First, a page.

Its conservative nature also means it will likely lag in more speculative markets, as it did in 2009. But over the long run, the WisdomTree Global ex-US Growth ETF should provide reasonable returns while avoiding troubled corners of the global market.

Vanguard Total International Stock Index ETF (NYS: VXUS) Current allocation to developed Europe: 27%This fund is designed to track the performance of the MSCI All-Country World ex-USA Investable Market Index. That's a mouthful, but what it means is that it invests in thousands of companies in both developed and emerging markets across the globe, serving as a proxy for the entire global stock market outside of the U.S. With a super-low 0.20% price tag, this fund is one of the cheapest ways to get total foreign stock coverage in one stop. The exchange-traded fund itself is less than a year old, but the index fund version has been around since 1996. Over the past 15-year period, the index fund has trumped nearly two-thirds of all funds in the large-cap foreign blend category.

The Vanguard Total International Stock Index ETF is market-cap-weighted, which means that investors will get a larger allocation to the biggest of big global names like Nestle, and the U.K.'s HSBC Holdings (NYS: HBC) and Vodafone Group (NAS: VOD) . But its emerging markets exposure ensures it will also benefit from the red-hot growth in these regions. Low annual turnover of 6% makes this fund a good choice for taxable investors as well. All in all, this fund is a reliable, all-weather option for foreign investors of any stripe, and especially so for those who desire limited exposure to the highly volatile eurozone area.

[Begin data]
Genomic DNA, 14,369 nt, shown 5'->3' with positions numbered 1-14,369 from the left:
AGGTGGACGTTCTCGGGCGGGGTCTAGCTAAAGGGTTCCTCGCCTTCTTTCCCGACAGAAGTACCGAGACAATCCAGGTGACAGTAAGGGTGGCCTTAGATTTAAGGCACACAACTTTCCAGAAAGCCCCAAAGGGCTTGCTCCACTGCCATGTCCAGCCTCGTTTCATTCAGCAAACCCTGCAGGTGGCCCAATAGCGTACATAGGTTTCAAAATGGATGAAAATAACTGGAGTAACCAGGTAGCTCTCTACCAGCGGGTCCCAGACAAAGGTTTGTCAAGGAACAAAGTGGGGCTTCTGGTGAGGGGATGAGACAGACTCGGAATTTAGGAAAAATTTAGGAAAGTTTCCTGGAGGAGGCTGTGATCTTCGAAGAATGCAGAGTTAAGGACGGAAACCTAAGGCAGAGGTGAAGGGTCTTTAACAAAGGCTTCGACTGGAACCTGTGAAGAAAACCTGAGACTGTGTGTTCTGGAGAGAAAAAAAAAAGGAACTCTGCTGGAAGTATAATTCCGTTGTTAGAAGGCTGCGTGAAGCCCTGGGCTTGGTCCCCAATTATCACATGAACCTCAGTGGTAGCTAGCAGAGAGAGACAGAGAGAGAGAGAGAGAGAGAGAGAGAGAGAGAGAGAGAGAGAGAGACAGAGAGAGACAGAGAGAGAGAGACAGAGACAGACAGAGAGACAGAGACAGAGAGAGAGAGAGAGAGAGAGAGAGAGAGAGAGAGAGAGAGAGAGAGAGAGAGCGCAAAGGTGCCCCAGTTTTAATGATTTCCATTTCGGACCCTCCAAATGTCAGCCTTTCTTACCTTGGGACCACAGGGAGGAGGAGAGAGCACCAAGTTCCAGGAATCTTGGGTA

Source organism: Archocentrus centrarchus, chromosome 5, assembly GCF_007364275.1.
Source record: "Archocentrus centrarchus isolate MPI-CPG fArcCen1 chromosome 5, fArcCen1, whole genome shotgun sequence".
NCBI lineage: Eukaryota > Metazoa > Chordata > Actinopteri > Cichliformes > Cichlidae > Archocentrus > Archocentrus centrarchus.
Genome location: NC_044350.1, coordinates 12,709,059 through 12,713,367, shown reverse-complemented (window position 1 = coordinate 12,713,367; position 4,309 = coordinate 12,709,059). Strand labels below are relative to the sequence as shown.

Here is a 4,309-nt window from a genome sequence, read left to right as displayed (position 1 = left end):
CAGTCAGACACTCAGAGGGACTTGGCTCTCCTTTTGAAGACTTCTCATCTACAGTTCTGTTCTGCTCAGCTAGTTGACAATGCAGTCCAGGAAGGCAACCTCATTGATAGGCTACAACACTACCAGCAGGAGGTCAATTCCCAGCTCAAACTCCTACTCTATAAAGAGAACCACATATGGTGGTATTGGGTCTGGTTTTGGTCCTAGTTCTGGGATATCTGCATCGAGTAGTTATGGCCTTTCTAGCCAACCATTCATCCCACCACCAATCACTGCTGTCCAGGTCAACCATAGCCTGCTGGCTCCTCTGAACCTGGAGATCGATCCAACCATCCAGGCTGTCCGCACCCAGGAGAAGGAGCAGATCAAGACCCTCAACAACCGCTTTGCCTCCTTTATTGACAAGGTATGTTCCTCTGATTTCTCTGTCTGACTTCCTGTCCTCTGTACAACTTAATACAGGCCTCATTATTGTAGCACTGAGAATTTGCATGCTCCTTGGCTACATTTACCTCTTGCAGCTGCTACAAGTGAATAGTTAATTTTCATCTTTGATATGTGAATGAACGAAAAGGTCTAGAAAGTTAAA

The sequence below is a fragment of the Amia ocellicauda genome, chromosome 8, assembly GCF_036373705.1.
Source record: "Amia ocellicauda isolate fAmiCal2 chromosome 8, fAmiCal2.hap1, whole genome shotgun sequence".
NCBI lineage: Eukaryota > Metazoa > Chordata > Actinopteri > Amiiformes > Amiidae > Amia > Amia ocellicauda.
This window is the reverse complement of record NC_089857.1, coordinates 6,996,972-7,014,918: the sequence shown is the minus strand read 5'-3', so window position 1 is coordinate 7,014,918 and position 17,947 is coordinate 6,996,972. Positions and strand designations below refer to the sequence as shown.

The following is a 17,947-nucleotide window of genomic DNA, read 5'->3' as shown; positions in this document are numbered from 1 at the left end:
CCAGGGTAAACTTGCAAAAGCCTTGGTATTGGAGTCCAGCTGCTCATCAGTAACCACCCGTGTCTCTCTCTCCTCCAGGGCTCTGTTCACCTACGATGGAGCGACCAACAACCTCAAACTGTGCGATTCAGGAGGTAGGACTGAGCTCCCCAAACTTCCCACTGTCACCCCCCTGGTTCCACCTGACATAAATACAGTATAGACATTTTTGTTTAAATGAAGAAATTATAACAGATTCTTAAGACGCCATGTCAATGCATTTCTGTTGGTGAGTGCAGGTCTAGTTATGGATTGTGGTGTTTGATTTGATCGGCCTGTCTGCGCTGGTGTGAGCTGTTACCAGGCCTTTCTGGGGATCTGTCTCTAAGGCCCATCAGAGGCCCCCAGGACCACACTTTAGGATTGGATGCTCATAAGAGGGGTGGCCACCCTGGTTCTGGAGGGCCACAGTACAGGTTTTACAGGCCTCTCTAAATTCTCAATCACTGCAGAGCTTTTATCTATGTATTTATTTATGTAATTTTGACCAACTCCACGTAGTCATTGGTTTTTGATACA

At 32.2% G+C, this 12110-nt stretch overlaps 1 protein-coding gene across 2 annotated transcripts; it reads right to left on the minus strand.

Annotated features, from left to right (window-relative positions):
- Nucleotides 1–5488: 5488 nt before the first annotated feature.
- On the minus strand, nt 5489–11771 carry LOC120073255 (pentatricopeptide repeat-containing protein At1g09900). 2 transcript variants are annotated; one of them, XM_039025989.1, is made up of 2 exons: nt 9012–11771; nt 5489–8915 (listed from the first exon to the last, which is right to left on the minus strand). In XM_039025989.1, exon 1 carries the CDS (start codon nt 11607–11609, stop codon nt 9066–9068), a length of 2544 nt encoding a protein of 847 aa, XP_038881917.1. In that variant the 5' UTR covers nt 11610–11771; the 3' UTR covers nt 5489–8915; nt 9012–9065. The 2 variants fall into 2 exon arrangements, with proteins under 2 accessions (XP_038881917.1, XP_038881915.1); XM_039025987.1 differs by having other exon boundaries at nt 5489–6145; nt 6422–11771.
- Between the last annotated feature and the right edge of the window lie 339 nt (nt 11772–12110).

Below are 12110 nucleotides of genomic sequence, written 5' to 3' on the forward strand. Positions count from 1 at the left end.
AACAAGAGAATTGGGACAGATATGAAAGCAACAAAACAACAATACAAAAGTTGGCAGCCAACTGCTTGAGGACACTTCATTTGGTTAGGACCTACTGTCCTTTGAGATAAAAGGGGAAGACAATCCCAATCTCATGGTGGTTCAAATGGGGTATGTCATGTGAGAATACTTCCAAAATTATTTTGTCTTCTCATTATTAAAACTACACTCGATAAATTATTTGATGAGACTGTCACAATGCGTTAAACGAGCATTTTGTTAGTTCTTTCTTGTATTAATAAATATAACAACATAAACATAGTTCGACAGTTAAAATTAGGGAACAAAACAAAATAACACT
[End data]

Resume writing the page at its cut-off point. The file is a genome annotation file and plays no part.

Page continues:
Time will tell whether the eurozone situation is resolved with minimal disruption to our global financial system or if it will perhaps usher in another worldwide recession -- or lead to some outcome in between. In the meantime, investors would do well to tread lightly here, but not abandon all hope.

Europe is just one worry for retirement investors right now. Our latest special free report reveals the shocking can't-miss truth about your retirement -- and what you can do to address it. Grab a copy today and find out everything you need to know.

At the time thisarticle was published Amanda Kishis the Fool's resident fund advisor for the Rule Your Retirement investment newsletter. At the time of publication, she did not own any of the funds or companies mentioned herein.Motley Fool newsletter serviceshave recommended buying shares of Vodafone Group. Tryany of our Foolish newsletter servicesfree for 30 days. We Fools may not all hold the same opinions, but we all believe that considering a diverse range of insights makes us better investors. The Motley Fool has adisclosure policy.

Copyright © 1995 - 2011 The Motley Fool, LLC. All rights reserved. The Motley Fool has a disclosure policy.